Can doctors feel what they are doing during robotic surgery?

One downside to robotic-assisted minimally invasive surgery is the physical separation between the doctor’s hands and the person being operated on. Manipulating the robotic arms while sitting at a console provides a better range of motion—a welcome advantage when doctors are operating in a tight space and/or need fine motor control for reconstructive activities. But the loss of haptic feedback—the tactile sensation that they are used to—requires surgeons to rely on visual clues, which can be challenging.

At UCLA’s Center for Advanced Surgical and Interventional Technology (CASIT), researchers have developed a pneumatic balloon-based tactile-feedback system for use with the da Vinci robotic surgical technology. The system features pressure sensors within the graspers of the robotic instruments; these sensors send an electronic signal to a peripheral interface processor that translates it to proportional pressures applied to the doctor’s fingers, lending the appropriate haptic feedback.

“For all of its advantages, the robot has removed the sense of touch that surgeons rely on quite heavily for many operations. This type of haptic feedback, if it is shown to be effective in improving surgical results, would be a major advance,” says Erik Dutson, MD, executive medical director of CASIT. The system, funded by the Telemedicine and Advanced Technology Research Center and the U.S. Department of Defense, is still in the experimental phase, but it may ultimately be applied in a variety of settings, from telesurgery and surgical training to prostheses that could allow amputees to experience tactile sensations.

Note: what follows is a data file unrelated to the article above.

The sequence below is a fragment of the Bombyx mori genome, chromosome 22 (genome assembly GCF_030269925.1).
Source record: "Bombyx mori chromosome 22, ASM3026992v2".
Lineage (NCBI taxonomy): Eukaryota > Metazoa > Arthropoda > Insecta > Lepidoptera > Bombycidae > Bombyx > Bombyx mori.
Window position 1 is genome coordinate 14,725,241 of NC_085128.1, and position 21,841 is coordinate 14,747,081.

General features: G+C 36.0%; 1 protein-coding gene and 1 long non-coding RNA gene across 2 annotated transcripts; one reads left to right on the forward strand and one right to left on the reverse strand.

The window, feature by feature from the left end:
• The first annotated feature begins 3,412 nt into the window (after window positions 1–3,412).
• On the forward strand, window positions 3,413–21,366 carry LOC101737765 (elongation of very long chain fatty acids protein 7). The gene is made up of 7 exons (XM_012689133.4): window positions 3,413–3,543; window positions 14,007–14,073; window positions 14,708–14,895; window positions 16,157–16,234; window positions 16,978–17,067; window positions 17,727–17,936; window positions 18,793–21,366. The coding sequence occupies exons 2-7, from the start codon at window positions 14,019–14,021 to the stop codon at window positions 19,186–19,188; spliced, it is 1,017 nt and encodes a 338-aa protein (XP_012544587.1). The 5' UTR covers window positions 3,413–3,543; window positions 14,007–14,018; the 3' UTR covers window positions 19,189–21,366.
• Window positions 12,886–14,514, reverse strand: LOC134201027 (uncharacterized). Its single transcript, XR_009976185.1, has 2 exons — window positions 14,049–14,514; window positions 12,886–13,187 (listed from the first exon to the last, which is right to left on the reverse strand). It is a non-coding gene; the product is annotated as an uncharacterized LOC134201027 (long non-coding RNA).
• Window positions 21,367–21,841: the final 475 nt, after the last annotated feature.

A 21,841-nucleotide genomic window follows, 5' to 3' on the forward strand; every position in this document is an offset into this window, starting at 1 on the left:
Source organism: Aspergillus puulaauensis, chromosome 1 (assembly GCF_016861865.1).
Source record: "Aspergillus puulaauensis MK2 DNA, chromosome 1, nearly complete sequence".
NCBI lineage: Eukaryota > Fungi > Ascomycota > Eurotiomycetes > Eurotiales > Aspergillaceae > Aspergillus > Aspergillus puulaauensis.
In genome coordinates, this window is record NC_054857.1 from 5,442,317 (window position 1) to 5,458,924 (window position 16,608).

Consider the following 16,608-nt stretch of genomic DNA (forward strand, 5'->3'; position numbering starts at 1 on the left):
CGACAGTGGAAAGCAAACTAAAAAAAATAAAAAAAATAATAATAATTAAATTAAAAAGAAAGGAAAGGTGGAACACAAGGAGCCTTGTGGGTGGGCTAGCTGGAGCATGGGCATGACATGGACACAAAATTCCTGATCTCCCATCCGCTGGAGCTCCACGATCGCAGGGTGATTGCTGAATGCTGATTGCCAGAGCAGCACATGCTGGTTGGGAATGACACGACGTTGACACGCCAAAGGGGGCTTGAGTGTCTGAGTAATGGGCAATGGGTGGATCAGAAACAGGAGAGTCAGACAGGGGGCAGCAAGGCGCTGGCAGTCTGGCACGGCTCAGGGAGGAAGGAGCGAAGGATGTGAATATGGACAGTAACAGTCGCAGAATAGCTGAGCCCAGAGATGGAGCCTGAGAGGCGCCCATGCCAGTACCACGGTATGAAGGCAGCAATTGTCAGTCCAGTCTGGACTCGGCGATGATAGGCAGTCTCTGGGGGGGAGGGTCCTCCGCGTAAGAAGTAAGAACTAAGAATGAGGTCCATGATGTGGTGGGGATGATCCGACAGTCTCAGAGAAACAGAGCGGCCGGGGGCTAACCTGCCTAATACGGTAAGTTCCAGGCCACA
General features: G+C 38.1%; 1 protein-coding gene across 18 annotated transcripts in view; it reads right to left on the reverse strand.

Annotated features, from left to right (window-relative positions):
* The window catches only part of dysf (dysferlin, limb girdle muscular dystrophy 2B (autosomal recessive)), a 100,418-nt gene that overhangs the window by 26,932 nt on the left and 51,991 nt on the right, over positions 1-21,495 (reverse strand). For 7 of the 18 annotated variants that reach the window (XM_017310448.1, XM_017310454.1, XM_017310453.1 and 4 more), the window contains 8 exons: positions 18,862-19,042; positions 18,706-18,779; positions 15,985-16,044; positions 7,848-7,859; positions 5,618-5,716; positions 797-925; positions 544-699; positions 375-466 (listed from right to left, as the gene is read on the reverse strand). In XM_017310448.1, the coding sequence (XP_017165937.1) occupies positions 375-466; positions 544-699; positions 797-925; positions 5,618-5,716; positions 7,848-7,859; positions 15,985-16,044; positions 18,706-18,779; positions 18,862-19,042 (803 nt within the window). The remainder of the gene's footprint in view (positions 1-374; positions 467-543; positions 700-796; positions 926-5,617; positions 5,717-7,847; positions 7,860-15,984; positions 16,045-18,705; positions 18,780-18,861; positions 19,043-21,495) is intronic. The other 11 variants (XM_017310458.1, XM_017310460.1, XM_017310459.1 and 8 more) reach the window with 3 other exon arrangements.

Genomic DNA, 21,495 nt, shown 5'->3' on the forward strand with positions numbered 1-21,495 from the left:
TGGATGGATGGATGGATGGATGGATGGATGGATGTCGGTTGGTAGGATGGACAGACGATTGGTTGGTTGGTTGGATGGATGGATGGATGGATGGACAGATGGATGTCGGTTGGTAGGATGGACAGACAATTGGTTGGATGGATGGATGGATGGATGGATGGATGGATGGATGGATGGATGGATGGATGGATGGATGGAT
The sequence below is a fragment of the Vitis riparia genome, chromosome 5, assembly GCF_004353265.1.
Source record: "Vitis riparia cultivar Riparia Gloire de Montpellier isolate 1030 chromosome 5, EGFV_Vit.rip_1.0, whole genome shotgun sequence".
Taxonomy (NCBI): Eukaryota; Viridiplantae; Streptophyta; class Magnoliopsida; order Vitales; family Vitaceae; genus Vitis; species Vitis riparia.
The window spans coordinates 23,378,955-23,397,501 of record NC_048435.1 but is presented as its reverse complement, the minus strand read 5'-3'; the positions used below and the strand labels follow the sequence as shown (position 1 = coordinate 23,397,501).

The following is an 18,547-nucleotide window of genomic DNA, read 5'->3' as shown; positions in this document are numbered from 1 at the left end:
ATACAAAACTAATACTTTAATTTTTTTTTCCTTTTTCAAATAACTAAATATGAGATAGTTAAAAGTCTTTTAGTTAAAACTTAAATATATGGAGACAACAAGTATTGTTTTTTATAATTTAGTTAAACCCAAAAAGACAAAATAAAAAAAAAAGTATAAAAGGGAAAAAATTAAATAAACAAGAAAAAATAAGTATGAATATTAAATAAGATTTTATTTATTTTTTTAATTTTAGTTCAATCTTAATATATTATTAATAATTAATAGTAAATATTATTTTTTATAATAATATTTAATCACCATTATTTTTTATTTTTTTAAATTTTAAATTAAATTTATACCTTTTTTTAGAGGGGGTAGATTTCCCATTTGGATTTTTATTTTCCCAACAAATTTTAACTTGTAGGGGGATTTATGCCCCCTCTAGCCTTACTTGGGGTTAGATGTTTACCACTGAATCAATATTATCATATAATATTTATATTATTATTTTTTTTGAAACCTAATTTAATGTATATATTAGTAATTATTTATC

Doctors can't literally feel what they're doing during robotic surgery. The visual field, in three dimensions, is enormously helpful for the surgeon.

Even though the doctor is at a console while performing robotic surgery, he or she can feel the tactile sensation of surgery.

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